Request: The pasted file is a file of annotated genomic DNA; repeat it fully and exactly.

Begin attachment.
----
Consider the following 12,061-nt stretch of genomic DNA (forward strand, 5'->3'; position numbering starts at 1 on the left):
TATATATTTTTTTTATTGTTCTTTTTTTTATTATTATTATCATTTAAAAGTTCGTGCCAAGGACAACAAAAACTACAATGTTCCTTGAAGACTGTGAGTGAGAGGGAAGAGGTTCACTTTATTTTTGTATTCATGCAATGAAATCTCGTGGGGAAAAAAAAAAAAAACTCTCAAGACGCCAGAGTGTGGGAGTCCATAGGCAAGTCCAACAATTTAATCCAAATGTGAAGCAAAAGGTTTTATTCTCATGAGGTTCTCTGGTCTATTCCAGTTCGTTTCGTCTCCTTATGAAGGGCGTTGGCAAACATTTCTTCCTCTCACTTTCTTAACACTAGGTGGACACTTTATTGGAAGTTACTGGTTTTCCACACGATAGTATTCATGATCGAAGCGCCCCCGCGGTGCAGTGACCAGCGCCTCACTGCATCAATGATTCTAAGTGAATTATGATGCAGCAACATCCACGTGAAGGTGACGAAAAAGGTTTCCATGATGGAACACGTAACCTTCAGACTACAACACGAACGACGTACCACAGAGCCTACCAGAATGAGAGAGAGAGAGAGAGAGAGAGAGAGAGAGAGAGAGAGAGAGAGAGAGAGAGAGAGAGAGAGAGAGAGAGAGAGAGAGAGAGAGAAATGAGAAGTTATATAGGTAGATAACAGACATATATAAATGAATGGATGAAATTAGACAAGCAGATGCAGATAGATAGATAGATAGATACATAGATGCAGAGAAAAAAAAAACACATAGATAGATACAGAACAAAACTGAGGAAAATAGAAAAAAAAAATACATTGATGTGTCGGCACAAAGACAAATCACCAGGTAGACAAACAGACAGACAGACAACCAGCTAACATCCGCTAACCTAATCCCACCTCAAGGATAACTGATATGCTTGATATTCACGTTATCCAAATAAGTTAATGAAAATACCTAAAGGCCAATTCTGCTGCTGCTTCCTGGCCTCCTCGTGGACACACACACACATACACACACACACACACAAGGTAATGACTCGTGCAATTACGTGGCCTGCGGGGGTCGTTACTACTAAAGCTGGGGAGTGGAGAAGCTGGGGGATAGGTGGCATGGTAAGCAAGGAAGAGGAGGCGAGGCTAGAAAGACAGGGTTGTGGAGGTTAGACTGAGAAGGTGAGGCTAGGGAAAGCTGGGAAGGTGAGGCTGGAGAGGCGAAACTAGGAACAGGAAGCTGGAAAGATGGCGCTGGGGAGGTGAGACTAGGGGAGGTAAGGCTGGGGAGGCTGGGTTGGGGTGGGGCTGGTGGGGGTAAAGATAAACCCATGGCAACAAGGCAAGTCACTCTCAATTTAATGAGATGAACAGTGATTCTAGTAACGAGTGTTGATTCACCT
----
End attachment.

Consider the following 12,061-nt stretch of genomic DNA (forward strand, 5'->3'; position numbering starts at 1 on the left):
TATATATTTTTTTTATTGTTCTTTTTTTTATTATTATTATCATTTAAAAGTTCGTGCCAAGGACAACAAAAACTACAATGTTCCTTGAAGACTGTGAGTGAGAGGGAAGAGGTTCACTTTATTTTTGTATTCATGCAATGAAATCTCGTGGGGAAAAAAAAAAAAAACTCTCAAGACGCCAGAGTGTGGGAGTCCATAGGCAAGTCCAACAATTTAATCCAAATGTGAAGCAAAAGGTTTTATTCTCATGAGGTTCTCTGGTCTATTCCAGTTCGTTTCGTCTCCTTATGAAGGGCGTTGGCAAACATTTCTTCCTCTCACTTTCTTAACACTAGGTGGACACTTTATTGGAAGTTACTGGTTTTCCACACGATAGTATTCATGATCGAAGCGCCCCCGCGGTGCAGTGACCAGCGCCTCACTGCATCAATGATTCTAAGTGAATTATGATGCAGCAACATCCACGTGAAGGTGACGAAAAAGGTTTCCATGATGGAACACGTAACCTTCAGACTACAACACGAACGACGTACCACAGAGCCTACCAGAATGAGAGAGAGAGAGAGAGAGAGAGAGAGAGAGAGAGAGAGAGAGAGAGAGAGAGAGAGAGAGAGAGAGAGAGAGAGAGAGAGAGAGAAATGAGAAGTTATATAGGTAGATAACAGACATATATAAATGAATGGATGAAATTAGACAAGCAGATGCAGATAGATAGATAGATAGATACATAGATGCAGAGAAAAAAAAAACACATAGATAGATACAGAACAAAACTGAGGAAAATAGAAAAAAAAAATACATTGATGTGTCGGCACAAAGACAAATCACCAGGTAGACAAACAGACAGACAGACAACCAGCTAACATCCGCTAACCTAATCCCACCTCAAGGATAACTGATATGCTTGATATTCACGTTATCCAAATAAGTTAATGAAAATACCTAAAGGCCAATTCTGCTGCTGCTTCCTGGCCTCCTCGTGGACACACACACACATACACACACACACACACAAGGTAATGACTCGTGCAATTACGTGGCCTGCGGGGGTCGTTACTACTAAAGCTGGGGAGTGGAGAAGCTGGGGGATAGGTGGCATGGTAAGCAAGGAAGAGGAGGCGAGGCTAGAAAGACAGGGTTGTGGAGGTTAGACTGAGAAGGTGAGGCTAGGGAAAGCTGGGAAGGTGAGGCTGGAGAGGCGAAACTAGGAACAGGAAGCTGGAAAGATGGCGCTGGGGAGGTGAGACTAGGGGAGGTAAGGCTGGGGAGGCTGGGTTGGGGTGGGGCTGGTGGGGGTAAAGATAAACCCATGGCAACAAGGCAAGTCACTCTCAATTTAATGAGATGAACAGTGATTCTAGTAACGAGTGTTGATTCACCT